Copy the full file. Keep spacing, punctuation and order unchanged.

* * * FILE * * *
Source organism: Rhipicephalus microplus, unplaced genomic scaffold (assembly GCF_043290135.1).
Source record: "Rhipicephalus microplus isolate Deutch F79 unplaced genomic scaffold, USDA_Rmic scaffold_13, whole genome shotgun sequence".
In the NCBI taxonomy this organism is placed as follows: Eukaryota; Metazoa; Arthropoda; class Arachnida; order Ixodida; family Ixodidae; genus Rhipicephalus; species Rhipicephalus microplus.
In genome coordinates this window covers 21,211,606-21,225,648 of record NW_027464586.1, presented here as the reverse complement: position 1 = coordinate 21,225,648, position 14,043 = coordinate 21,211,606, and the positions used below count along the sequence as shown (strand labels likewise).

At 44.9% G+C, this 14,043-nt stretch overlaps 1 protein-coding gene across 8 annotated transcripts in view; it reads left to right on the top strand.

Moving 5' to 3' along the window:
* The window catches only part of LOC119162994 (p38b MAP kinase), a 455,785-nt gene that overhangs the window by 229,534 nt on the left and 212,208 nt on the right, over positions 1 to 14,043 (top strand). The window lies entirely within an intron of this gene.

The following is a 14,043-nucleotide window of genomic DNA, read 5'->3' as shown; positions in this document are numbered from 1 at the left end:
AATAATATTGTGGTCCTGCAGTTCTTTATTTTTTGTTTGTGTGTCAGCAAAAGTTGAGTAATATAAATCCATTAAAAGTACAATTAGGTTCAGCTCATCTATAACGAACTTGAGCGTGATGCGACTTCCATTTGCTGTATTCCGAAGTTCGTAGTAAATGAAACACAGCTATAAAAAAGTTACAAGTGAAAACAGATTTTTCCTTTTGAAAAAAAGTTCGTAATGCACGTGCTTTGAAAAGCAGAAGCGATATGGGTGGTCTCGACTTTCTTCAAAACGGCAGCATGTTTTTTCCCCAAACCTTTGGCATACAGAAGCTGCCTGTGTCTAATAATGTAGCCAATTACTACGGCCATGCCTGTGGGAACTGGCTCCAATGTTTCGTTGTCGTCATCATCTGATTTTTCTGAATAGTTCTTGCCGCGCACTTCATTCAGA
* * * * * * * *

Source organism: Rhipicephalus microplus, unplaced genomic scaffold (assembly GCF_043290135.1).
Source record: "Rhipicephalus microplus isolate Deutch F79 unplaced genomic scaffold, USDA_Rmic scaffold_13, whole genome shotgun sequence".
In the NCBI taxonomy this organism is placed as follows: Eukaryota; Metazoa; Arthropoda; class Arachnida; order Ixodida; family Ixodidae; genus Rhipicephalus; species Rhipicephalus microplus.
In genome coordinates this window covers 21,211,606-21,225,648 of record NW_027464586.1, presented here as the reverse complement: position 1 = coordinate 21,225,648, position 14,043 = coordinate 21,211,606, and the positions used below count along the sequence as shown (strand labels likewise).

At 44.9% G+C, this 14,043-nt stretch overlaps 1 protein-coding gene across 8 annotated transcripts in view; it reads left to right on the top strand.

Moving 5' to 3' along the window:
* The window catches only part of LOC119162994 (p38b MAP kinase), a 455,785-nt gene that overhangs the window by 229,534 nt on the left and 212,208 nt on the right, over positions 1 to 14,043 (top strand). The window lies entirely within an intron of this gene.

The following is a 14,043-nucleotide window of genomic DNA, read 5'->3' as shown; positions in this document are numbered from 1 at the left end:
AATAATATTGTGGTCCTGCAGTTCTTTATTTTTTGTTTGTGTGTCAGCAAAAGTTGAGTAATATAAATCCATTAAAAGTACAATTAGGTTCAGCTCATCTATAACGAACTTGAGCGTGATGCGACTTCCATTTGCTGTATTCCGAAGTTCGTAGTAAATGAAACACAGCTATAAAAAAGTTACAAGTGAAAACAGATTTTTCCTTTTGAAAAAAAGTTCGTAATGCACGTGCTTTGAAAAGCAGAAGCGATATGGGTGGTCTCGACTTTCTTCAAAACGGCAGCATGTTTTTTCCCCAAACCTTTGGCATACAGAAGCTGCCTGTGTCTAATAATGTAGCCAATTACTACGGCCATGCCTGTGGGAACTGGCTCCAATGTTTCGTTGTCGTCATCATCTGATTTTTCTGAATAGTTCTTGCCGCGCACTTCATTCAGA